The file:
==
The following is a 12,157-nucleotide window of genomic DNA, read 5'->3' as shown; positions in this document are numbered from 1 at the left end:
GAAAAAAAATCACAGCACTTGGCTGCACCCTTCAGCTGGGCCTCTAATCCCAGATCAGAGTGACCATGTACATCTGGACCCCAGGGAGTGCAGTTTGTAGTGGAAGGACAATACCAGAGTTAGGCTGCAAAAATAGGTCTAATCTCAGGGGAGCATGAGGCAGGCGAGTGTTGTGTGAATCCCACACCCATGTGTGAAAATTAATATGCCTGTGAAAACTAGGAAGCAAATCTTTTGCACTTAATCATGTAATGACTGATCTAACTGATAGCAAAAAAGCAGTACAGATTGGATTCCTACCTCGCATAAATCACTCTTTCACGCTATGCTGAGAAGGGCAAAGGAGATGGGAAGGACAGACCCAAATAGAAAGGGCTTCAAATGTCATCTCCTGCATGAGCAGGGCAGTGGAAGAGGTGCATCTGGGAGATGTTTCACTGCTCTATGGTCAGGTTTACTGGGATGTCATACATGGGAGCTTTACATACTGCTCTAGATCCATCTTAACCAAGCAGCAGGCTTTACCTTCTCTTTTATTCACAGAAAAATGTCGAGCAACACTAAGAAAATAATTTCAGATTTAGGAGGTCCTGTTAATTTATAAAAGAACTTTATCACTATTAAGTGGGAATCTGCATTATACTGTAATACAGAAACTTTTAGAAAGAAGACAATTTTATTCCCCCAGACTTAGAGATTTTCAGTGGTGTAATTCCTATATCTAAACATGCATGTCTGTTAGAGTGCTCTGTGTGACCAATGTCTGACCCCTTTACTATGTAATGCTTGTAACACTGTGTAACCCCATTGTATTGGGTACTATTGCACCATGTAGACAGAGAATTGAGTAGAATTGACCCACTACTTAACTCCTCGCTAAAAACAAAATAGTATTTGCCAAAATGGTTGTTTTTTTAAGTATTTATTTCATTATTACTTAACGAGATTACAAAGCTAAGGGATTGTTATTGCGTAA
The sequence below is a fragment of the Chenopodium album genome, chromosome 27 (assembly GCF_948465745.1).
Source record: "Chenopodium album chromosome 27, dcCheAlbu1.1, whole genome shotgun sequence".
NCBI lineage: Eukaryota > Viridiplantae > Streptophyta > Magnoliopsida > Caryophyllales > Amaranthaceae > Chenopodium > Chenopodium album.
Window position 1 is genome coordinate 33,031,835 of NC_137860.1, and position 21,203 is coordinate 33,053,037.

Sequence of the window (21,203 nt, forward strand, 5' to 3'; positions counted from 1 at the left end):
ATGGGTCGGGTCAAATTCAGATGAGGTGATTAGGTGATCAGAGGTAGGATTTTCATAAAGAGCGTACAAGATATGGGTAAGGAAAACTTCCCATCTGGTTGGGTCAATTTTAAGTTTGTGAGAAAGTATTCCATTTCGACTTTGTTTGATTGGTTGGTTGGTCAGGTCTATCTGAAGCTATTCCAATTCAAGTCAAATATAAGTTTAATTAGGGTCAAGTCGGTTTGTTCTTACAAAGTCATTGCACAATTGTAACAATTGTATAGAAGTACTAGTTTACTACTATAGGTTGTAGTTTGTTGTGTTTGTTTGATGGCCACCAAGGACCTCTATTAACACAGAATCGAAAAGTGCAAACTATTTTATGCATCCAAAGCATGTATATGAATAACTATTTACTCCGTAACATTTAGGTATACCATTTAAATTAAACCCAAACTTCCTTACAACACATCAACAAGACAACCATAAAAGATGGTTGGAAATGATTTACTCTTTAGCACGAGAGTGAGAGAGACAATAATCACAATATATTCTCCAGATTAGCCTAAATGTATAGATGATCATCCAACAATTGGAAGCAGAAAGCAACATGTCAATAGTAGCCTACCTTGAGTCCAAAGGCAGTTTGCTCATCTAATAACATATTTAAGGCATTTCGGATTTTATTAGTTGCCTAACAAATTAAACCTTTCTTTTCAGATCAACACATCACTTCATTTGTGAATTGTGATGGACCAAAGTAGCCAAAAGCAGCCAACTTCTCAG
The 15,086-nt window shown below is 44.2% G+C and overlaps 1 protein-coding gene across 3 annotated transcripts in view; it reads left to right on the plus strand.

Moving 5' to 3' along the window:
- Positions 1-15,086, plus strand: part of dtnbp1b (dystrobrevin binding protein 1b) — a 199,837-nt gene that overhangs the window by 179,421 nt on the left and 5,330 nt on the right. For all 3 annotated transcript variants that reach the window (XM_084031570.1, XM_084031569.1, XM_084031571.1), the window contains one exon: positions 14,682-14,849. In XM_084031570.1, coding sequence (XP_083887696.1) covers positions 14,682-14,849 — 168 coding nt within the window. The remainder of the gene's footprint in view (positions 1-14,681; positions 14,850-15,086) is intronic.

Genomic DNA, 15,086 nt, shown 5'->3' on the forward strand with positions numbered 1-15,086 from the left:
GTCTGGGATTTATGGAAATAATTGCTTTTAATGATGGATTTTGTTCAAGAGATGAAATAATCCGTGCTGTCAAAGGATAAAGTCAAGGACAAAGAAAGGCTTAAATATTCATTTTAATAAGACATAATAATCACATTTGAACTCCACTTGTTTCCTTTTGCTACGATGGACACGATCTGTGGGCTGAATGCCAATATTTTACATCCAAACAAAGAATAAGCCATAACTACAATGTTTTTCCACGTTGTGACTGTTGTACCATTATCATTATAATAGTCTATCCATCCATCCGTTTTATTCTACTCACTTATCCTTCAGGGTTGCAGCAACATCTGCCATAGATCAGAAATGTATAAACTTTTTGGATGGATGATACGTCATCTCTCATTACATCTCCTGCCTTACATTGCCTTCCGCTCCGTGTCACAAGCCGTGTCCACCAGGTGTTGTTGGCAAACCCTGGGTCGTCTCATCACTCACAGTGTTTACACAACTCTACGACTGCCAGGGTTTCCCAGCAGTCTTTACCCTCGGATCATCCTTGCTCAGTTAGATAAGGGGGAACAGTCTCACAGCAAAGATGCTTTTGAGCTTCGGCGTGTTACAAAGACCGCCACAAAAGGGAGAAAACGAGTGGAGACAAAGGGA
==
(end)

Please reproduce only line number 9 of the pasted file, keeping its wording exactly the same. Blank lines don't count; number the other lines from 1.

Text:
The 15,086-nt window shown below is 44.2% G+C and overlaps 1 protein-coding gene across 3 annotated transcripts in view; it reads left to right on the plus strand.